‘Encouraging News’: Endangered Vaquitas Hanging On in Gulf of California, Expedition Finds

‘Encouraging News’: Endangered Vaquitas Hanging On in Gulf of California, Expedition Finds

The shy, elusive vaquita is the smallest and most endangered porpoise in the world, with fewer than 20 remaining in their small range in the Gulf of California’s Sea of Cortez.

Vaquitas have been hanging on against all odds, despite the consistent threat of entanglement in gillnets used to illegally catch totoaba, a large fish that is also endangered and exclusively inhabits the Gulf of California. Totoaba are illegally caught for their swim bladders, sold to China at a premium for their purported medicinal properties.

According to a report from a recent research expedition that took place from May 10 to 26, from 10 to 13 vaquita were spotted by experts while sailing in a corner of the gulf where a similar number of the cetaceans were last seen in 2021, reported The Associated Press.

“We estimated that the sightings included 1-2 calves and there was a 76 percent probability that the total number seen, including calves, was between 10 and 13 individuals,” said a report issued by the NGO Sea Shepherd spearheading vaquita conservation efforts, as Phys.org reported. “Since the search was in a small portion of the vaquita’s historical range, 10-13 is considered a minimum estimate of the number of vaquitas left.”

Vaquitas are sometimes referred to as the “pandas of the sea” because of the dark rings around their eyes. They grow to about five feet in length and weigh around 120 pounds. Vaquitas can live to be at least 21 years old, and it is believed that females give birth to a single calf every other year, according to the U.S. National Oceanic and Atmospheric Administration (NOAA).

Vaquita are often seen from afar through binoculars, and their “clicks” are picked up by acoustic monitoring devices, reported The Associated Press.

Experts from Sea Shepherd, NOAA and Mexico said there could be more vaquitas in the Sea of Cortez, since the expedition only searched part of their habitat.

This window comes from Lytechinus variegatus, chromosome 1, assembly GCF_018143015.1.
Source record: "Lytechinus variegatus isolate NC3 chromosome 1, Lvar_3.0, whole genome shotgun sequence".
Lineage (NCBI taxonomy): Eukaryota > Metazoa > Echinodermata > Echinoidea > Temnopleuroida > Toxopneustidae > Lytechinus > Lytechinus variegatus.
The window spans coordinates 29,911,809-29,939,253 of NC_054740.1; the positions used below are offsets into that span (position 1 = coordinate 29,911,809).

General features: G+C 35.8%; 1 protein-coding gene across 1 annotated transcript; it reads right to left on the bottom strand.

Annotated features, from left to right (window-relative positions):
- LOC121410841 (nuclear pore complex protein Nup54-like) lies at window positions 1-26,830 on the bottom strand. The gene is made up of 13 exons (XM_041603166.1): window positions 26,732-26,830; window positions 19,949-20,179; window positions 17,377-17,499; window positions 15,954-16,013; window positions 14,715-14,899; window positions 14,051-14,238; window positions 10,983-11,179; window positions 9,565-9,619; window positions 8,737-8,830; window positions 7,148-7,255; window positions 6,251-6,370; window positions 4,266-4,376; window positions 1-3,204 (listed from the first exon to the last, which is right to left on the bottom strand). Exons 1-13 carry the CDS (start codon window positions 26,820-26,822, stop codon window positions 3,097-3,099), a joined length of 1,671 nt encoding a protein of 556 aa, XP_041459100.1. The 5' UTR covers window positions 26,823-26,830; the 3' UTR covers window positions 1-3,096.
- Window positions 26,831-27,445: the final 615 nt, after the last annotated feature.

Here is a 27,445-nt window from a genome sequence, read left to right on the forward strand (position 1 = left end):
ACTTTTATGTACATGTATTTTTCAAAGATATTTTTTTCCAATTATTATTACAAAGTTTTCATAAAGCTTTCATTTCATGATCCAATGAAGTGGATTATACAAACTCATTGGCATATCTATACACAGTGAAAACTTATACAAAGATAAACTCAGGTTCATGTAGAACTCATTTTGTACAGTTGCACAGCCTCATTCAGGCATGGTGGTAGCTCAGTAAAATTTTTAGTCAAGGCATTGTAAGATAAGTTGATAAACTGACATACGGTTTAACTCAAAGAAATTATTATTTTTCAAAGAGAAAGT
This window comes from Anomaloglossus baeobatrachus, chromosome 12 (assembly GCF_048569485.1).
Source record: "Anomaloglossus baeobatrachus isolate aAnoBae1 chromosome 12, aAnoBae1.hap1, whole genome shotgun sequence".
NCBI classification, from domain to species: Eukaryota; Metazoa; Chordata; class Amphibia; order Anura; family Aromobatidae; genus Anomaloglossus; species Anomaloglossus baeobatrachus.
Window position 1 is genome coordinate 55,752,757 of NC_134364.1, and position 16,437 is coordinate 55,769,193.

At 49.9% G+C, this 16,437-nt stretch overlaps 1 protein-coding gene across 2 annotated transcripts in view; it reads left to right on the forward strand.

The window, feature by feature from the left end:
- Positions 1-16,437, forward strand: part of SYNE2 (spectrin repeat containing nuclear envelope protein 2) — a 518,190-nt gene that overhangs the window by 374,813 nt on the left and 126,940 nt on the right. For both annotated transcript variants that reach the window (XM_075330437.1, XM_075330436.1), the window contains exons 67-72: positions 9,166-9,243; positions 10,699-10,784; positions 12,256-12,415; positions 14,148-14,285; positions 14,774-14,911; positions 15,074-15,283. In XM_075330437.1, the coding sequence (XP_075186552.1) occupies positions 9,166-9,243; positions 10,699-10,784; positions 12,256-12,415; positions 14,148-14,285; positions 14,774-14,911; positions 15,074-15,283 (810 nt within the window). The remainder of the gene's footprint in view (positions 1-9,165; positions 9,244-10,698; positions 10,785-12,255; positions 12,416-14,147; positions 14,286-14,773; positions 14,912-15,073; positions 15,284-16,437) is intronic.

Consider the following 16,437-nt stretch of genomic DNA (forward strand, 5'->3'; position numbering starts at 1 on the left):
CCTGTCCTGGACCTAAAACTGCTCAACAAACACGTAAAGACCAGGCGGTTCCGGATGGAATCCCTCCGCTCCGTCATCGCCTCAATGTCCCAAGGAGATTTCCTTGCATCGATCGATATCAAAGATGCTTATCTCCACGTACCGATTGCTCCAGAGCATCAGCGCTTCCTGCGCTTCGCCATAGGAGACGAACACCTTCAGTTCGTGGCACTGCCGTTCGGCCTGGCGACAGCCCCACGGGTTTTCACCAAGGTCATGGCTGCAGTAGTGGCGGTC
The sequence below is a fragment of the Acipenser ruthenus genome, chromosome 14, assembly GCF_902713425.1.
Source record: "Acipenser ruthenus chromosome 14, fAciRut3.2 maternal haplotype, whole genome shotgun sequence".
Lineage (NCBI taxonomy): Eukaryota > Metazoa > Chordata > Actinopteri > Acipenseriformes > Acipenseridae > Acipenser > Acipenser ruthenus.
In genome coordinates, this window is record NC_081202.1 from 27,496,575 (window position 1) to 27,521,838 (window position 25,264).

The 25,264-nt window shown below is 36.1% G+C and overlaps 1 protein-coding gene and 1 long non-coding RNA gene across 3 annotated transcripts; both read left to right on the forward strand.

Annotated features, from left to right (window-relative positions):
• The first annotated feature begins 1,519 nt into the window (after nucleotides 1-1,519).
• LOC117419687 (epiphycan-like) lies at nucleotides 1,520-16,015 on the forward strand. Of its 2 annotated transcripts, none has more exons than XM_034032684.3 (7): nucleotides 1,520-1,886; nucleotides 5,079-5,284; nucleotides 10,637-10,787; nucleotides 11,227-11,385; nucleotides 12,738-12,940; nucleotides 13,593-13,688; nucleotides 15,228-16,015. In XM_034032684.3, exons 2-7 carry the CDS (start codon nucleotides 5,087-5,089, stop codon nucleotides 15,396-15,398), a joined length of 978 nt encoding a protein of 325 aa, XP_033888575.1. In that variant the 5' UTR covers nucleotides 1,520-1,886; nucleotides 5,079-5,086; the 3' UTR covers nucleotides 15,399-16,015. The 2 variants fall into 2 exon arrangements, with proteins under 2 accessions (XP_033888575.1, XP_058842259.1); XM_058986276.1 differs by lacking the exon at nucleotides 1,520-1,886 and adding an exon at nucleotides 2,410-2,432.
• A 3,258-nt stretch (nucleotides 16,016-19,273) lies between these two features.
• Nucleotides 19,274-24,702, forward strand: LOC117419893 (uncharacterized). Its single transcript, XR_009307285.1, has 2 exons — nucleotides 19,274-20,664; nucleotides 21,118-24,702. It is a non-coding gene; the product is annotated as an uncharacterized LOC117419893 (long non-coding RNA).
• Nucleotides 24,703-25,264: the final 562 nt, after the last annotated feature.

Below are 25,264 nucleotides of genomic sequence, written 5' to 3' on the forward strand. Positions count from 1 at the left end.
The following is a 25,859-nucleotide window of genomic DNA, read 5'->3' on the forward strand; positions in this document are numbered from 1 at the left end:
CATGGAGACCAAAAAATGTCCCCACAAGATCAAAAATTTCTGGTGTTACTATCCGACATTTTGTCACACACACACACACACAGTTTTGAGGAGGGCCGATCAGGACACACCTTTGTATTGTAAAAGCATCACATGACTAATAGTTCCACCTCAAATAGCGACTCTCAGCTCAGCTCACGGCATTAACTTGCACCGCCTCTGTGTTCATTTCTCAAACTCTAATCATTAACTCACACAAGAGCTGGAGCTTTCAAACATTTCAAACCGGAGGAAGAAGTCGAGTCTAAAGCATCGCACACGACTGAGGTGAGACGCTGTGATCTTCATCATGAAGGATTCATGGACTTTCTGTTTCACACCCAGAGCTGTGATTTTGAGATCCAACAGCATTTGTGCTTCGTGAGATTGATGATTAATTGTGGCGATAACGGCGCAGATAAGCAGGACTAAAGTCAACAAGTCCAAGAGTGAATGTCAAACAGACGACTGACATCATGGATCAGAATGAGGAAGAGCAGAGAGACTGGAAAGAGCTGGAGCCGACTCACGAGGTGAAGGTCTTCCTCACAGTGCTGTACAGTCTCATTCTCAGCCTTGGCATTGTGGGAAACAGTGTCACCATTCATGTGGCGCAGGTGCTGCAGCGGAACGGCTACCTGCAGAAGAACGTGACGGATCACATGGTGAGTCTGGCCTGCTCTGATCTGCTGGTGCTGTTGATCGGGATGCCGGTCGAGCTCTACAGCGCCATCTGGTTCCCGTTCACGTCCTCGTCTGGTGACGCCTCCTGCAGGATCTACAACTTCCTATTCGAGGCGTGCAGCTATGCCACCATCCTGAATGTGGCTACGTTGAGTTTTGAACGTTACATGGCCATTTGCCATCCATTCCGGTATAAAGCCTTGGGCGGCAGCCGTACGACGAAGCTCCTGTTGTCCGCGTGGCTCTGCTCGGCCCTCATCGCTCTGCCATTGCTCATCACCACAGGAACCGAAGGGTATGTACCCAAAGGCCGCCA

Alex Olivera, the Mexico representative for the Center for Biological Diversity who did not take part in the expedition, commented that “this is encouraging news and it shows that vaquita are survivors. But we still need urgent conservation efforts to save these tiny porpoises from extinction,” as The Associated Press reported.

The vaquita population has been steadily declining due to the deadly gillnets and is down from nearly 600 in 1997 and 200 in 2008, according to NOAA. The Gulf of California’s Sea of Cortez makes up the vaquitas’ entire range, and attempts to capture and breed the timid porpoises have failed.

The Mexican government has attempted to halt gillnet fishing in the vaquita’s range by sinking concrete blocks fitted with hooks to snag the nets, but the fishing has continued, reported The Associated Press. Not only have fishers ignored the ban on gillnets in the porpoises’ range, they have sabotaged efforts to monitor them.

The expedition report noted that “fishermen have begun removing the acoustic devices (CPODs) used to record vaquita clicks. The data recorded on each device is lost, and it is expensive to replace the stolen CPODs. Unless enforcement of the fishing ban is effective and the theft of equipment is stopped, acoustic monitoring cannot collect data as it has in the past,” The Associated Press reported.

Sea Shepherd has been working with the Mexican Navy to discourage illegal fishing in the “no tolerance” zone of the vaquita refuge, but the illegal fishing has continued.

The administration of Mexican President Andrés Manuel López Obrador has mostly refused to compensate fishers for ceasing to use gillnets in the area or monitor their activities there.

Chairman of Sea Shepherd Pritam Singh said patrols alongside the Mexican Navy lessened the amount of time fishing boats are in the restricted area by 79 percent last year, compared with the year before.

“It’s the biggest conservation success for vaquita that I’ve seen in 30 years,” said Barbara Taylor, a biologist and vaquita expert who recently retired from NOAA Fisheries and led the survey, as reported by The New York Times.

The last expedition in October of 2021 had 5 to 13 likely vaquita sightings, down from a survey two years earlier, The Associated Press reported.

Olivera estimated that “even in a gillnet-free habitat, it will take about 50 years for the population to return to where it was 15 years ago,” adding, “we need Mexico to urgently comply with existing regulations to prevent the vaquita from disappearing forever,” as reported by The Associated Press.

The Gulf of California was added to the United Nations Educational, Scientific and Cultural Organization’s World Heritage in Danger list due to concerns of the imminent extinction of the vaquita.

“A lot of very experienced people thought that the vaquita would be gone by now,” said Kristin Nowell, executive director at Cetacean Action Treasury, a nonprofit organization dedicated to saving the vaquita, as The New York Times reported. “The fact that it’s doing better than expected gives Mexico one more chance to get this right.”

This article by Cristen Hemingway Jaynes was first published by EcoWatch on 8 June 2023. Lead Image: A vaquita porpoise. Sea Shepherd US / Facebook.

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